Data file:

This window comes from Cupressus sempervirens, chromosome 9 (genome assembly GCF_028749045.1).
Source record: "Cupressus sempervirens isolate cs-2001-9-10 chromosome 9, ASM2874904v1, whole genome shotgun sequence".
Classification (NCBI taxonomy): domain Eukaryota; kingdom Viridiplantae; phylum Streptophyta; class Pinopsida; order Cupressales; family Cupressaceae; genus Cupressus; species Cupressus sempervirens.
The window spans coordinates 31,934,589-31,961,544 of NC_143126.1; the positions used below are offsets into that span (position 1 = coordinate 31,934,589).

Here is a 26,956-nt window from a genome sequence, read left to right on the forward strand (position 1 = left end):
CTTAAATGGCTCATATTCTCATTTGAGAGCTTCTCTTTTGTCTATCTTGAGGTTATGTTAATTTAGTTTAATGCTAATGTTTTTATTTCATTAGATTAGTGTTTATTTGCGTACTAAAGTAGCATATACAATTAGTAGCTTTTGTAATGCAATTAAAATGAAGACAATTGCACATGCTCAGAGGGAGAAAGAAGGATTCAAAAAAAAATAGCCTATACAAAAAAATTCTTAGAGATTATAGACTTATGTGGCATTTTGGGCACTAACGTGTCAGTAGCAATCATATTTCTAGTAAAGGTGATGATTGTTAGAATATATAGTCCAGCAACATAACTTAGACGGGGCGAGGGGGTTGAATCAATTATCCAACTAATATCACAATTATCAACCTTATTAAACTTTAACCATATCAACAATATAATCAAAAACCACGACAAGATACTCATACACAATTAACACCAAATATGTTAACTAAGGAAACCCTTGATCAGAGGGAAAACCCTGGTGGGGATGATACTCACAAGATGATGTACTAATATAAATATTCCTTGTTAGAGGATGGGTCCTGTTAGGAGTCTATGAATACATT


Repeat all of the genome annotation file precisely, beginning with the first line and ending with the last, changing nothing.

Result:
This window comes from Cupressus sempervirens, chromosome 9 (genome assembly GCF_028749045.1).
Source record: "Cupressus sempervirens isolate cs-2001-9-10 chromosome 9, ASM2874904v1, whole genome shotgun sequence".
Classification (NCBI taxonomy): domain Eukaryota; kingdom Viridiplantae; phylum Streptophyta; class Pinopsida; order Cupressales; family Cupressaceae; genus Cupressus; species Cupressus sempervirens.
The window spans coordinates 31,934,589-31,961,544 of NC_143126.1; the positions used below are offsets into that span (position 1 = coordinate 31,934,589).

Here is a 26,956-nt window from a genome sequence, read left to right on the forward strand (position 1 = left end):
CTTAAATGGCTCATATTCTCATTTGAGAGCTTCTCTTTTGTCTATCTTGAGGTTATGTTAATTTAGTTTAATGCTAATGTTTTTATTTCATTAGATTAGTGTTTATTTGCGTACTAAAGTAGCATATACAATTAGTAGCTTTTGTAATGCAATTAAAATGAAGACAATTGCACATGCTCAGAGGGAGAAAGAAGGATTCAAAAAAAAATAGCCTATACAAAAAAATTCTTAGAGATTATAGACTTATGTGGCATTTTGGGCACTAACGTGTCAGTAGCAATCATATTTCTAGTAAAGGTGATGATTGTTAGAATATATAGTCCAGCAACATAACTTAGACGGGGCGAGGGGGTTGAATCAATTATCCAACTAATATCACAATTATCAACCTTATTAAACTTTAACCATATCAACAATATAATCAAAAACCACGACAAGATACTCATACACAATTAACACCAAATATGTTAACTAAGGAAACCCTTGATCAGAGGGAAAACCCTGGTGGGGATGATACTCACAAGATGATGTACTAATATAAATATTCCTTGTTAGAGGATGGGTCCTGTTAGGAGTCTATGAATACATT